Firefighters explain their 'purpose' to students at 9/11 museum
Twenty-five high school students visited the museum thanks to local fire, police and EMS union members
By Anna Bisaro
New Haven Register
NEW HAVEN, Conn. — On Sept. 11, 2001, Paul Vercillo, now a history teacher at Riverside Education Academy, ran from his offices on Wall Street toward Brooklyn. Something that profoundly sticks out in his mind is that there were men and women in uniform running the other direction, toward the burning towers.
On Wednesday, Vercillo will visit the 9/11 Memorial Museum for the first time with 25 high school students in tow, thanks to the local police, fire and EMS union members who donated to the trip.
“We wanted to explain to them not just what happened on 9/11, but that the legacy is connected to people right here in the community,” Vercillo said.
Representatives from the New Haven Fire Department and local EMS personnel visited Riverside Education Academy Tuesday to talk to the students before the trip Wednesday morning.
Frank Ricci, a battalion chief in the Fire Department and president of IAFF Local 825, said he was not very enthusiastic about going to the union board and asking for the $500 donation when Vercillo first approached him with his idea for the trip to the memorial. Ricci said the memorial is a burial ground for more than 300 firefighters who lost their lives on 9/11, and he does not agree with many of the decisions made by the museum creators in how they chose to mark the event.
“(Firefighters) knew when they went in that building, they were not coming back,” Ricci said. “It’s not a museum. It’s a graveyard.”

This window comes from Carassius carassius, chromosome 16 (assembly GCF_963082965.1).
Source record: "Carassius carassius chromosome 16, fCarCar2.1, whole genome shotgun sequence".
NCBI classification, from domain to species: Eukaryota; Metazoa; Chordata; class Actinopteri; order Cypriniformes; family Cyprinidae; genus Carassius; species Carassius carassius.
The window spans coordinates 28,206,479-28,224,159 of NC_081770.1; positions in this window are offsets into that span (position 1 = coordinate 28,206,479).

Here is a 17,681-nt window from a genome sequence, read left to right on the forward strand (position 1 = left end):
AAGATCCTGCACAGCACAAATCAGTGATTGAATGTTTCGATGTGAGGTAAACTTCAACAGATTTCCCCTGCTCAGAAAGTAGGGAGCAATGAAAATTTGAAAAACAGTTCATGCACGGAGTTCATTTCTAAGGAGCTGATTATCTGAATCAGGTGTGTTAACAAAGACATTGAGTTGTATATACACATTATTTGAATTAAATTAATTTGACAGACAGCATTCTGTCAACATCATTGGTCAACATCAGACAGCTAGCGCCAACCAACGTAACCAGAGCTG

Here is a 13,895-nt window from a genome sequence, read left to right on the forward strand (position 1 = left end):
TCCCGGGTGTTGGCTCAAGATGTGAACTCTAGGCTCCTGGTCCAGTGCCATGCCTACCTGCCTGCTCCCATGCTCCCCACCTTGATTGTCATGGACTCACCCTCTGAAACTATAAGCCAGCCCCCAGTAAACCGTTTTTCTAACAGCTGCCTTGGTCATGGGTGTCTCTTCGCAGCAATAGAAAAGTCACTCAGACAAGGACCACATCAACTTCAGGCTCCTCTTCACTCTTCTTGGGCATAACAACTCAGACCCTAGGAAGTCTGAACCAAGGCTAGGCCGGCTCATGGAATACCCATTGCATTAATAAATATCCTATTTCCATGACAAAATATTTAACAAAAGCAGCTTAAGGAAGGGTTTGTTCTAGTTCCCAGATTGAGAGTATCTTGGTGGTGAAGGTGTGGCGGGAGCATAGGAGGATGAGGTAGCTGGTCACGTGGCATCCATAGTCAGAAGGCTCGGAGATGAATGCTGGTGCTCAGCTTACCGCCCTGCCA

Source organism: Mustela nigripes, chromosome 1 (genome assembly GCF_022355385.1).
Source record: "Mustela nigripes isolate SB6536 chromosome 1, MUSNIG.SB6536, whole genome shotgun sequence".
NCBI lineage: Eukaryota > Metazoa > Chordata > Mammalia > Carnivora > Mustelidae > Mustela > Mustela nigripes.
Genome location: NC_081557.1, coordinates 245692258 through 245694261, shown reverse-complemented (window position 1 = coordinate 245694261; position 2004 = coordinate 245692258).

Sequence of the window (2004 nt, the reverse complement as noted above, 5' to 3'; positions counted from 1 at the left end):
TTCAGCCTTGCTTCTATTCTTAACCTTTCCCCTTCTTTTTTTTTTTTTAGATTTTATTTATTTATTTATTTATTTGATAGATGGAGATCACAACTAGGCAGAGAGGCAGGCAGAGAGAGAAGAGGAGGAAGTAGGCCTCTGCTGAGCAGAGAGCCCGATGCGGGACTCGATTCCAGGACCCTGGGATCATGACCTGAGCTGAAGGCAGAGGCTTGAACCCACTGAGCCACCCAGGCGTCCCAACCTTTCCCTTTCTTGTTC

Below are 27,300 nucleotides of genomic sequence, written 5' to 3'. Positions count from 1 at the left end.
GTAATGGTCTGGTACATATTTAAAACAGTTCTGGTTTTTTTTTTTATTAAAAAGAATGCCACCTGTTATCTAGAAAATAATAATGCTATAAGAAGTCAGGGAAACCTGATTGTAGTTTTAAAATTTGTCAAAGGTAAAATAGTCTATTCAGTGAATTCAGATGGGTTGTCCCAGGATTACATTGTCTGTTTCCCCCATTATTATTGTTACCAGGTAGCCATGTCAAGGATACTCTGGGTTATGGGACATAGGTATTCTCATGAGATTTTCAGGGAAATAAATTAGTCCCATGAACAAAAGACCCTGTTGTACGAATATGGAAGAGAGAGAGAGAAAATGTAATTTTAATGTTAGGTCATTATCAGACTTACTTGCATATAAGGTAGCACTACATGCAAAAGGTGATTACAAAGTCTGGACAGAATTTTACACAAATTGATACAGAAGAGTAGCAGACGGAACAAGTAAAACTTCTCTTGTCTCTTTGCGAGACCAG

But Ricci said he agreed to approach the board about the donation after Vercillo said he could come and talk to the students about his concerns. He encouraged the students on their trip to treat the memorial with respect and remember that other people at the memorial with them on Wednesday may be there to mourn a lost loved one.
Also there to represent the Fire Department was Kevin Reilly, who has been a firefighter in New Haven for three years. On 9/11, Reilly was working for a fire department in New Jersey and he said it was important to remember that the people chose to be there and risked everything to help others.
“They knew they probably weren’t coming out of that building, and they went in anyway,” Reilly said.
He added that being a firefighter is a selfless job, and he encouraged the high school students to pursue a career that would allow them to give back.
Michael Montanaro, president of the IAEP, Local 999, said the union, which represents EMTs and paramedics, did not hesitate to chip in $500 for the trip to the memorial.
“It was a really dark day for EMS and for the rest of the world,” Montanaro said of 9/11. “We all wanted you to see the purpose of what we do.”
Montanaro added that the students, who were all around age 4 or 5 at the time of the tragedy, might feel overwhelmed at the site.
“Take what you see and let it sink into you,” Montanaro said. “You will realize how fragile human life can be.”
Police Sgt. Shafiq Abdussabur, treasurer of the New Haven Police Union Local 530, did not attend the presentation for the students Tuesday, but said the police union was excited to give $500 to the field trip.
“We love our teenagers here. ... We believe in them,” Abdussabur said. “We are going to put our money where our mouth is.”
Vercillo said the students were chosen by Riverside Education Academy staff to be able to go on the trip. The group will travel from Union Station and take the subway to lower Manhattan to get to the museum. He said it was important for the kids to learn how to get there using public transportation so they can be exposed to the whole experience of traveling to and from New York City.
“It’s not just the destination, it’s the process of getting there,” Vercillo said.
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